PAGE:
• But with a little more time, it's fairly long and it starts to get in the way. It gets to be heavy with the length and all illusions of volume disappears. It's way too long to try to style and I can only do one braid, two buns, and two ponytails, so I start to feel boring. But I tough it out for a few months more because it's almost long enough to donate and repeat the whole process. 
And that's what has happened in the past and it's happened again. I've been actively tolerating my hair since March. It's been too long. Long to the point that I would end up laying on it when I slept and waking myself up when I tried to move and failed. I really thought I could make it through the entire summer because it's much easier to put hair up when it's longer, for me, but I couldn't make it.

Ten inches gone and donated to Locks of Love.

I'm still really feeling the short hair. I'm trying to be better at taking the time to deal with it, but we'll see how long that lasts.

It took 40 months to grow that ten inches of hair. I don't know if I'll be able to pull that off again, but I'm glad that I was able to for the second time.

Tuesday, August 1, 2017

Project House Update: The Floor is Lava

If you've ever given my yearly list of projects a detailed look, you would notice that one of the jobs for almost every room in our house is 'new floors'.

Few people believe me when I talk about how bad the floors are if they haven't seen them. When we moved in, the ENTIRE house was carpeted (minus some bad tile in the entryway and some bad pergo in the breakfast nook). Original to the house, 1983 carpet.

It was in the kitchen. It was in the bathrooms. It had a tile border around the edge so that nothing ever sat level. It was thread-bare at parts so the cats could pull at strings in it.

It's been on the list for quite a while mainly because Dan and I couldn't agree. We both agreed it was terrible, but we couldn't agree with what to replace it with and the timeline to replace it.

Our house has a very craftsman feel. It got a gorgeous wood ceiling and we've leaned vintage with a lot of our design choices. Because we live in the Southwest, it's very typical for houses to be almost completely tiled, or even stained concrete. Those are nice looks, but not for us and our house.

I've always liked the idea of wood, but it worried Dan. Neither of us had ever lived in a house with it, so we didn't know how difficult it would be to keep it nice. As a compromise, he was on the 'wood tile' bandwagon.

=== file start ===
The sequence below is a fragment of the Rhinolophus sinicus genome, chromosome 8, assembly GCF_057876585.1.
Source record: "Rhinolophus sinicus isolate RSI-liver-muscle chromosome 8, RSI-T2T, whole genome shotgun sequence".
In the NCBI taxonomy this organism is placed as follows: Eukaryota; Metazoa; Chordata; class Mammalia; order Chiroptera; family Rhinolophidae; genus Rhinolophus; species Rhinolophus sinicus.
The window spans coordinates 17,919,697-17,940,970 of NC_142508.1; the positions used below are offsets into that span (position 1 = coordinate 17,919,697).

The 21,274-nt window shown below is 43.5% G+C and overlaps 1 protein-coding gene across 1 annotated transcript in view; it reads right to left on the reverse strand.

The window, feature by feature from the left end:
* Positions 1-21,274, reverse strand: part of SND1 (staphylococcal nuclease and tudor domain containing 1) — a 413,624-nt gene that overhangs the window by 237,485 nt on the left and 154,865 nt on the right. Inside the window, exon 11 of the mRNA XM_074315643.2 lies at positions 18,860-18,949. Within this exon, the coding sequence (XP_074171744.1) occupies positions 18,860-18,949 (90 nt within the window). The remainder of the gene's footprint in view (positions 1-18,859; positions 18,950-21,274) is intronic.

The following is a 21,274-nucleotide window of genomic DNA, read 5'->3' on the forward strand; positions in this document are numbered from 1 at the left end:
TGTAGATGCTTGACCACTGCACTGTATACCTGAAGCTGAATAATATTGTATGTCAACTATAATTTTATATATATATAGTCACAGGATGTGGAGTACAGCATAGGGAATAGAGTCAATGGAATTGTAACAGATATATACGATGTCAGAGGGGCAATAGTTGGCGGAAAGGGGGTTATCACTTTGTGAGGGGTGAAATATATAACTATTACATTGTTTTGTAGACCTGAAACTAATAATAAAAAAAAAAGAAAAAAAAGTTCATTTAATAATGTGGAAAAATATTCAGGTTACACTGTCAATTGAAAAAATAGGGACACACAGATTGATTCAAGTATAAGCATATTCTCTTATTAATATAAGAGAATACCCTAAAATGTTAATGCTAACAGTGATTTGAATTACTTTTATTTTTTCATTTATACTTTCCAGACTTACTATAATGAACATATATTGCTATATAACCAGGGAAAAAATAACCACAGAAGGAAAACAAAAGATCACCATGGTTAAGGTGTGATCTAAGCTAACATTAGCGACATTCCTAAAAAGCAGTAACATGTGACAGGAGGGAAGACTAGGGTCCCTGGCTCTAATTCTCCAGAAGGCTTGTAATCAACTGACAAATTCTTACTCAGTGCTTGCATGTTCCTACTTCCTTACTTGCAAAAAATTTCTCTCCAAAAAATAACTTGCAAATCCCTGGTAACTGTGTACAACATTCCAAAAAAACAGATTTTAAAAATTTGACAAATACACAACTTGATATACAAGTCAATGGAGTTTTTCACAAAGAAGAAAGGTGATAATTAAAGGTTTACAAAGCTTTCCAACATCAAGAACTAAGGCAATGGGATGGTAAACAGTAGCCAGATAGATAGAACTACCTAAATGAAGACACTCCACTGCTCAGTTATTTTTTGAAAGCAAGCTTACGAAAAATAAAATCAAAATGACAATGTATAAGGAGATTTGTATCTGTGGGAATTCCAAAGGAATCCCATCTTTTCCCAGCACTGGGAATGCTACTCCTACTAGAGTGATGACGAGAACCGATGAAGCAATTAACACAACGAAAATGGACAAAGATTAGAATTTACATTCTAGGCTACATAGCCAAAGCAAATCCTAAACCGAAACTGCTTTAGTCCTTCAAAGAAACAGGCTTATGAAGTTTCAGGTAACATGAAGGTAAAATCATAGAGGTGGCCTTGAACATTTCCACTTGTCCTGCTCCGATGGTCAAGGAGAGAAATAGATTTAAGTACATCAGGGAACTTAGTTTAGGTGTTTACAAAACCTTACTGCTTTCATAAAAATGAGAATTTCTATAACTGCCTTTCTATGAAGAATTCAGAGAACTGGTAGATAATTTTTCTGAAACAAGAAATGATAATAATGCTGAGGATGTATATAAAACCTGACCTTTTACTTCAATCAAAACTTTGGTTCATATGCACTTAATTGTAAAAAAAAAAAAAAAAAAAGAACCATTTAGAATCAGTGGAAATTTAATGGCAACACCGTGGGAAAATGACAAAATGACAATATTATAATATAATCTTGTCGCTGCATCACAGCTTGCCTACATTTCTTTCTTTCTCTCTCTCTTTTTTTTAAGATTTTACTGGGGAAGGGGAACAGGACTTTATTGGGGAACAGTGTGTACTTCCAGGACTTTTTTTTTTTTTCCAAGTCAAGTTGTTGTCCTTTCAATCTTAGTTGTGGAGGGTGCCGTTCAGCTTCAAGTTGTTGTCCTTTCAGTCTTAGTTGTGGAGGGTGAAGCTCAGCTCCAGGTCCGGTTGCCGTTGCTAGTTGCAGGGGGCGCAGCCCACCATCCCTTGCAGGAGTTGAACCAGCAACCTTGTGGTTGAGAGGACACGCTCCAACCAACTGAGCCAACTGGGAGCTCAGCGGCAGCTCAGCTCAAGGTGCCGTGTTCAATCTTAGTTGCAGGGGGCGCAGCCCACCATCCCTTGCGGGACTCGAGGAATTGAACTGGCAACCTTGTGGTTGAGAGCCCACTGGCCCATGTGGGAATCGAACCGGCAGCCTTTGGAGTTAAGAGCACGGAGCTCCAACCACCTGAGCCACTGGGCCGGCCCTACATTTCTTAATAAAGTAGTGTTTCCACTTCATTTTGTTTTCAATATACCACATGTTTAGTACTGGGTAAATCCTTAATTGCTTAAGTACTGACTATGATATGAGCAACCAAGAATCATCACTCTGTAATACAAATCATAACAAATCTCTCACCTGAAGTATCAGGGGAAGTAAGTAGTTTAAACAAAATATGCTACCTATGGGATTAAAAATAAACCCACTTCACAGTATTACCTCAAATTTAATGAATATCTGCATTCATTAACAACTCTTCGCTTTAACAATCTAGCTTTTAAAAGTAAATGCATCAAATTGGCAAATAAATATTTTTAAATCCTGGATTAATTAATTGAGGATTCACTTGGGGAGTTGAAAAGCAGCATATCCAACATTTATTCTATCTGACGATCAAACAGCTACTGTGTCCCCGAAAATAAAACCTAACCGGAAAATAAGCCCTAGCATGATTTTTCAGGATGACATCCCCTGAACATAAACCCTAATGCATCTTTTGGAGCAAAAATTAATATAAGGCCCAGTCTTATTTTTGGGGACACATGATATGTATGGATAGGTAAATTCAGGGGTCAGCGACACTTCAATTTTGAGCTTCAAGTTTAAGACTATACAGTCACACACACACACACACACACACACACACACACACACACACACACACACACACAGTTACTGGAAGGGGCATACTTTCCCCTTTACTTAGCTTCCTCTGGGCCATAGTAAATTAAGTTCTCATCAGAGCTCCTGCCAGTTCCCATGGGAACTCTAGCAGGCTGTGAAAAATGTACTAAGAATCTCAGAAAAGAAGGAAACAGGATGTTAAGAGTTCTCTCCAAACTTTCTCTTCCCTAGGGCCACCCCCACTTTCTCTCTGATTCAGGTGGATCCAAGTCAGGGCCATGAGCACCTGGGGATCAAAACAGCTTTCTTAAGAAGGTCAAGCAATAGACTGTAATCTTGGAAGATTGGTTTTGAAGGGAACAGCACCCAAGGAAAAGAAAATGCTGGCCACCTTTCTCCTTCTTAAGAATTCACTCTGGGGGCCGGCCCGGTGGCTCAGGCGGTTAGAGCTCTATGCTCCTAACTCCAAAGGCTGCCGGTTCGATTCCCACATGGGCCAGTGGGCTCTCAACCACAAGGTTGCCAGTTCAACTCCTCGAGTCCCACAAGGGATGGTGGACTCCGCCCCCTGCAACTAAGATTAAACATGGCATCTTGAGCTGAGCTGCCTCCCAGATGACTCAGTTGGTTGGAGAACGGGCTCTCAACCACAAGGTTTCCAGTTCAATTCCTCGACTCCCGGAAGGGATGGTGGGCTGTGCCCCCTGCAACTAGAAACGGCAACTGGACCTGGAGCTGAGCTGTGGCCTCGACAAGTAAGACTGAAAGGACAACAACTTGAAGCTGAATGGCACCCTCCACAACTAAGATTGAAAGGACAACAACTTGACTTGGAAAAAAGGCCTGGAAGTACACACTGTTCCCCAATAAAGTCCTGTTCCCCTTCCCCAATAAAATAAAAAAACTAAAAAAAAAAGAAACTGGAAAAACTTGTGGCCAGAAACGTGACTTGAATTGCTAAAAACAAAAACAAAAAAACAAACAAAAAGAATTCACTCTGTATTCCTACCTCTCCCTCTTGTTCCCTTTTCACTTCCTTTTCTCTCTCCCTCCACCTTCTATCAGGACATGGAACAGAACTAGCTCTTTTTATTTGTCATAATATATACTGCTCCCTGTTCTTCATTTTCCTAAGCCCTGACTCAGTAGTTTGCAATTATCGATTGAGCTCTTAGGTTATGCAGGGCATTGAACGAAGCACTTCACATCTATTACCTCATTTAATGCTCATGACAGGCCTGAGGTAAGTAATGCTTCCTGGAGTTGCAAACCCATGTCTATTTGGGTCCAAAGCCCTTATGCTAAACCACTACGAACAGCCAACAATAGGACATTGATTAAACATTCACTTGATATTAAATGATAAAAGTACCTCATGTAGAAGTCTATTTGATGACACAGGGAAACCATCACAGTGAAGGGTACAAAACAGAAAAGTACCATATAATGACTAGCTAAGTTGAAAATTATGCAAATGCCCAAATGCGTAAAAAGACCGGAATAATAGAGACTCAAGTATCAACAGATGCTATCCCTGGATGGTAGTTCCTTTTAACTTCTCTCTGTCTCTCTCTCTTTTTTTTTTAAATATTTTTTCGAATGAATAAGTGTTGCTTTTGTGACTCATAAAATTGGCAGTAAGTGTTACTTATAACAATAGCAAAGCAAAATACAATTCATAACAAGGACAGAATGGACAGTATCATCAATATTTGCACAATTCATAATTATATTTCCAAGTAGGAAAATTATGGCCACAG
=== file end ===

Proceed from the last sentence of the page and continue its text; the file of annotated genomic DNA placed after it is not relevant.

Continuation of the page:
No offense to anyone that has wood tile, but it's not for me. Maybe the technology will get there someday, but there's not enough variety in the tiles to seem natural and the grout lines are too thick and noticeable.

And that's where we were. Dan fully committed to wood tile and me fully against it. And we stayed there for many years. I think he thought eventually I would come around or the tiles would become better looking. But the opposite happened. I got him looking at engineered woods and bamboos and he came around to my side of things. We just had one problem: the kitchen.

Our kitchen is very functional, but it's also very dated. The plan has always been to completely gut it at some point in the future. And part of that gutting would be removing all the cabinets and installing new floors under them. Dan didn't want to rip out the old carpet, install new floors, and then find out when we redo the kitchen that we can't get any more of the material to install under the cabinets.

Once the idea of new floors was fully seeded in my brain, I came up with a solution. If we were going to redo the floors in the rest of the house, it would only increase the cost by about $500 to have them install the wood in the kitchen as well. Now, that's not chump change, but I would pay that to be done with carpet. And, in the future when we redo the kitchen, if we find out that wood in the kitchen was a bad idea, we can redo it again. I just needed that carpet gone!

And my plan worked! He was on board! It was full steam ahead on new floors! We looked for a few weeks at the big box stores and couldn't find that perfect solution. It wasn't until we tried a store that just specializes in floors that we found our perfect match! It's a lovely reddish wood that matches the wood in our ceiling. It's got a distressed look so any damage we do should be hidden. And it comes in a variety of widths for a more organic feel.

So, over Fourth of July weekend, we pulled the trigger. We bought enough wood floors to be a small car. The euphoria was amazing...for about an hour. That was until we realized all we needed to get done before the floors could be installed. The only way I could keep sane was to make a flow-chart (nerd alert) to track it.

The posts for the next couple of weeks, if not months, will be going into these things more, but right now, it's full panic mode. We've got less than three weeks until floors are installed and things are way out of control. The results are going to be amazing, though!